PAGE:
The original La Folia Magnetostatic Loudspeaker recipe (plus modifications)

In its original design, the loudspeakers are very inefficient (70-72 dB SPL).

The most complicated part of the whole project is to get the materials and also depends on how much time you use experimenting with magnets, the membranes, the MDF wood frame, the membrane design, etc.

The basic idea behind the project is a concept used by other very famous speakers in the Hi-Fi World: Stratshearn, Fostex,
Magnepan & mostly Apogee. It is a simplified version, in many aspects, of Apogee’s two-way speakers. Carver together with a friend of the original Danish writer of the project, Ole Thofte, has produced a speaker with the same principles as in the “La Folia” project.

Step by Step

  1. Cut the wood pieces, one the mirror image of the other.
  2. Resonance damping of the woofer hole of the MDF plates, just the top and bottom side of the hole, don’t choose a very thick sponge, it’ll be very hard to stretch the membrane if it’s too thick, and wrinkles will be an unavoidable part of your design, not so nice…
  3. Cut the tweeter hole taking into consideration the magnet’s dimensions and the metal plates that cover the inner side of the hole, and so on.
  4. Prepare the metal plate design, cut a piece either to fit the woofer hole or to be screwed directly to the back of your MDF Plate, you find out what is best for your particular case. The tweeter hole needs a piece on the backside too.
  5. Put the magnets on in the desired design, all with due consideration to the conductor design you’ve chosen, the length of conductor you need, the resistance, the impedance (something I never considered, I just measured the Ohm resistance, and calculated it to be 3 ohms). If you’re not as unlucky as I was and have very weak magnets, there should be no need to stick them on to the plate, their magnetic strength should be more than enough to hold them in place.
  6. Design and create the membranes, more about that in the membrane section, and the possible improvements of the design. SWEAT, SWEAT, this is the tough part, so I feel…
  7. The row of magnets in the tweeter section closest to the woofer must have the same polarity as the top row of magnets in the woofer section (important!!). The tweeter magnets are double, boosting
    the magnetic field strength.
  8. designThe conductor design: This speaker system uses the collective principle. The current must flow in the same direction for all conductors in the same magnetic field.
  9. In the case of the woofer conductor, it’s necessary to have an unbroken conductor, that covers the membrane, this way it moves as a single flat surface.
  10. This design has two conductor strips, placed in series. The way the conductors transmit the current is always in the same direction and this creates a force that is either inward or outward, depending on the current direction with respect to the magnetic field. (In my project I used approx. 68 windings of the conductor). The total length of the aluminum conductor in the original project was 18 meters x 9 mm. (30 micrometres in width) and had a 3-ohm resistance.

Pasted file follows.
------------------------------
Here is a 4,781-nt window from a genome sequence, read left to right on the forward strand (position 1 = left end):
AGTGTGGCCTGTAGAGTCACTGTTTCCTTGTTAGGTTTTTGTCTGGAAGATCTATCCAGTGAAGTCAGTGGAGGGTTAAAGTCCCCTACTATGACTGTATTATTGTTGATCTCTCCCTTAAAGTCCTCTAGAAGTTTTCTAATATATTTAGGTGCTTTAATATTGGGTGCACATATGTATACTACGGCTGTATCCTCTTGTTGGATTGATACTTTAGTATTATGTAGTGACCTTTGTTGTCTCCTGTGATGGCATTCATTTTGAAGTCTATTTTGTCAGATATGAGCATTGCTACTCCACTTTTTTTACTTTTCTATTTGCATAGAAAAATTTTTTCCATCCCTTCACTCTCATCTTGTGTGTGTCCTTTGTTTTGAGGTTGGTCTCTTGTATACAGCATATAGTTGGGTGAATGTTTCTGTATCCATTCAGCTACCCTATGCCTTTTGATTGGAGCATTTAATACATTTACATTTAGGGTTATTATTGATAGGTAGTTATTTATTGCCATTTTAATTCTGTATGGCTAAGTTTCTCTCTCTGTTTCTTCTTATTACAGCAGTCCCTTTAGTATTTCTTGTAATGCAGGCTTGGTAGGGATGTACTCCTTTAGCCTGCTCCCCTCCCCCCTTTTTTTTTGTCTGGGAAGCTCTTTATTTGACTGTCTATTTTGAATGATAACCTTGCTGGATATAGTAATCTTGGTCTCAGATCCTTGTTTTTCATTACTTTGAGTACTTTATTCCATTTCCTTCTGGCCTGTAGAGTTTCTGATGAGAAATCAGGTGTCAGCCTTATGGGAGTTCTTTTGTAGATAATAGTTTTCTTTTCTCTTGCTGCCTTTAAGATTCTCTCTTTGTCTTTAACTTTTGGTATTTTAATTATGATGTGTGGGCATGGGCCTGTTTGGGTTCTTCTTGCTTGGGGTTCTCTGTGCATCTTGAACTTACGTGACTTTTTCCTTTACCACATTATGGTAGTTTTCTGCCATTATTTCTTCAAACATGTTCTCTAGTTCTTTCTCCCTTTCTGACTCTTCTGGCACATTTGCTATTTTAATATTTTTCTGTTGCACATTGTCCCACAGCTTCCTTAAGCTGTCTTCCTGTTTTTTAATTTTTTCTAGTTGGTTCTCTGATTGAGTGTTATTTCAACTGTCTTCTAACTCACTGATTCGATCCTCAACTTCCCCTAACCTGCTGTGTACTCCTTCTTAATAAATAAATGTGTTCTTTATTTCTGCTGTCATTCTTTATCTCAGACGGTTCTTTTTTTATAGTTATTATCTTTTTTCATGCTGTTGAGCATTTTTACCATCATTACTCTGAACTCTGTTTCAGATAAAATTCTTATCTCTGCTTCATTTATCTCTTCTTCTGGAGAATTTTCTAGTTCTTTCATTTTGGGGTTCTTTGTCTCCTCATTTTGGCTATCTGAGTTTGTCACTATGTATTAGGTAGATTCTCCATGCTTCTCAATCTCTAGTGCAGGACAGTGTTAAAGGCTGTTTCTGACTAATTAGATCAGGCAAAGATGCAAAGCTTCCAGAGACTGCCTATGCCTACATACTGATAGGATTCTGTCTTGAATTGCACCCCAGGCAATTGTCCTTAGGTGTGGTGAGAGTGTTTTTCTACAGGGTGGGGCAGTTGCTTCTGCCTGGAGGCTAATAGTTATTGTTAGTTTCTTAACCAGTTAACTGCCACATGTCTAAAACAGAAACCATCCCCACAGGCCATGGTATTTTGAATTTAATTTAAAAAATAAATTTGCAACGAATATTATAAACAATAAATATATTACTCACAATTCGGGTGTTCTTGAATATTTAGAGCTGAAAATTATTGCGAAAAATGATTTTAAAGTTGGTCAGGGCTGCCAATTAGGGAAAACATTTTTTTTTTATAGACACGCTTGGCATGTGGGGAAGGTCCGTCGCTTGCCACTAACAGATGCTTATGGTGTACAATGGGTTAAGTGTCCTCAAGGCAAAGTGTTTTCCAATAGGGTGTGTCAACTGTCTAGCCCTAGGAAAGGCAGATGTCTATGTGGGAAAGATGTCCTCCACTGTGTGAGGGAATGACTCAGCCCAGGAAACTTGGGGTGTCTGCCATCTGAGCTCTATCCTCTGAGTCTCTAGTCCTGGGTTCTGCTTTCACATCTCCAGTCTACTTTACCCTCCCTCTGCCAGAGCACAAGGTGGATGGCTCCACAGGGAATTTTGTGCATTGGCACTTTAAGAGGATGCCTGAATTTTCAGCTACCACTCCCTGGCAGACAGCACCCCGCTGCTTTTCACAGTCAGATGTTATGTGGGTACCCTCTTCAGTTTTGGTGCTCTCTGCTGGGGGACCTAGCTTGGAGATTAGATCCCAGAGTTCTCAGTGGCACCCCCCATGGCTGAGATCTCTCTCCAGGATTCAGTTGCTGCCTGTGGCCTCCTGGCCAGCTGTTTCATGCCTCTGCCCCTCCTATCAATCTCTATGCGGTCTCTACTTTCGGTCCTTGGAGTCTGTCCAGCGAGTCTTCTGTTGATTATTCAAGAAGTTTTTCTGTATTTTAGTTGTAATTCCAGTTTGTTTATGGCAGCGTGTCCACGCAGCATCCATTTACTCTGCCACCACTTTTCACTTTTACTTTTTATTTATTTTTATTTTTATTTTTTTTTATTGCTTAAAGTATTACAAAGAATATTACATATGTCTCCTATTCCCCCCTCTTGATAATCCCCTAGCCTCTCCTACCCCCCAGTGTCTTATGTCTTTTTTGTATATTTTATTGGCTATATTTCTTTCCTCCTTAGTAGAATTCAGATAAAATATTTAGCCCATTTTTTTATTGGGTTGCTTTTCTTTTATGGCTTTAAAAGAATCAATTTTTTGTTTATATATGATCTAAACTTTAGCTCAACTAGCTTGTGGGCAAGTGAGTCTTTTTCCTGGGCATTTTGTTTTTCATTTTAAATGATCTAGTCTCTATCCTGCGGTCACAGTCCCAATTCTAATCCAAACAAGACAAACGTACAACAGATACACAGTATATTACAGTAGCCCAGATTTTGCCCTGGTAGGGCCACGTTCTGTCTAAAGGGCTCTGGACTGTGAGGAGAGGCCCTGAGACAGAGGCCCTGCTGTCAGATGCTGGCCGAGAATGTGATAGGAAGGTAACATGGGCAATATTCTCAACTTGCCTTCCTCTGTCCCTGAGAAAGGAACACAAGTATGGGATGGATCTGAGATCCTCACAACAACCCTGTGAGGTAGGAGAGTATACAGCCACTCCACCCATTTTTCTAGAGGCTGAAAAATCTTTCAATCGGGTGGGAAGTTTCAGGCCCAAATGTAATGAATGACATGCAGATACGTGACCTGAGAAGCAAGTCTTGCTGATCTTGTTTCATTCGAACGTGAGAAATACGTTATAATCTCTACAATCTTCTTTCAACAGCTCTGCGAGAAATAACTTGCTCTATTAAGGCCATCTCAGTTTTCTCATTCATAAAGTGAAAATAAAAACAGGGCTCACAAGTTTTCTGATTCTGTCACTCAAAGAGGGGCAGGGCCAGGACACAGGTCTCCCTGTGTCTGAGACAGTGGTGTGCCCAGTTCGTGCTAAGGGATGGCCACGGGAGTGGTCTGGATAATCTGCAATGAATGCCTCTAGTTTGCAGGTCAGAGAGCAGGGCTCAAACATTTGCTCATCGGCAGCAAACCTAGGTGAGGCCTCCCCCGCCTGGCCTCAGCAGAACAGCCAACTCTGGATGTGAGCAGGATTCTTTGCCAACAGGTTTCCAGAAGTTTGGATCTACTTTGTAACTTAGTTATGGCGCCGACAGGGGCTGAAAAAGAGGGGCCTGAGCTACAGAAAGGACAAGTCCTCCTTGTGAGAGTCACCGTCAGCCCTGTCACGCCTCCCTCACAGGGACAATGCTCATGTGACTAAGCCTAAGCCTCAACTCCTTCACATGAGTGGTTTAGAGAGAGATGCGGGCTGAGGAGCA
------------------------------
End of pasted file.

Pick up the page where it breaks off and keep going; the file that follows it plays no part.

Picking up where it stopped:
11. tweeter-bThe tweeter conductor was originally built with four-conductor coils, this makes the resistance larger, the conductor is 9 meters long and half the width, 4.5 mm, thus 3-ohm resistance.
  12. The membrane should be corrugated, (now that I think about it I don’t know why…) thus the length shrinks approx. 10%. Corrugating it will certainly avoid rattling and it tends to move too when the woofer is reproducing lots of bass.
  13. Crossover and speaker connections: The woofer and tweeter are connected in parallel. Serially connected to the woofer you put a coil (0.95 mH), and serially connected to the tweeter a capacitor, 105 microFarad. The speaker’s impedance is approx. 3-4 ohms, very frequency linear.
  14. The speaker’s feet, build them either out of the same wood, held by strong shelve angles or build a more sophisticated design.
  15. Check if things are alright. Check out if there should be any short circuits with the multimeter, check if there are any missing connections too. the resistance measured at the speaker connections to the amplifier should be approx. 3,5 ohm. Now connect the amp… See what can happen, if all is well
    I assure you you’ll have a hard time erasing the wide and shiny smile you’ll have on your face, once you’ve constructed such a beauty out of such lowly materials, you’ll need to do a number of adjustments to the sound balance. I had no spectrum analyzer, I just used my ears, the best instruments I have at my disposition, adjust the balance between the woofer and the tweeter by putting more or less resistance on the tweeter, this will crave either more or less current from the amp, thus having more or less treble, balancing the sound image accordingly, I know this is quite makeshift, but so is the
    whole loudspeaker project!! :-).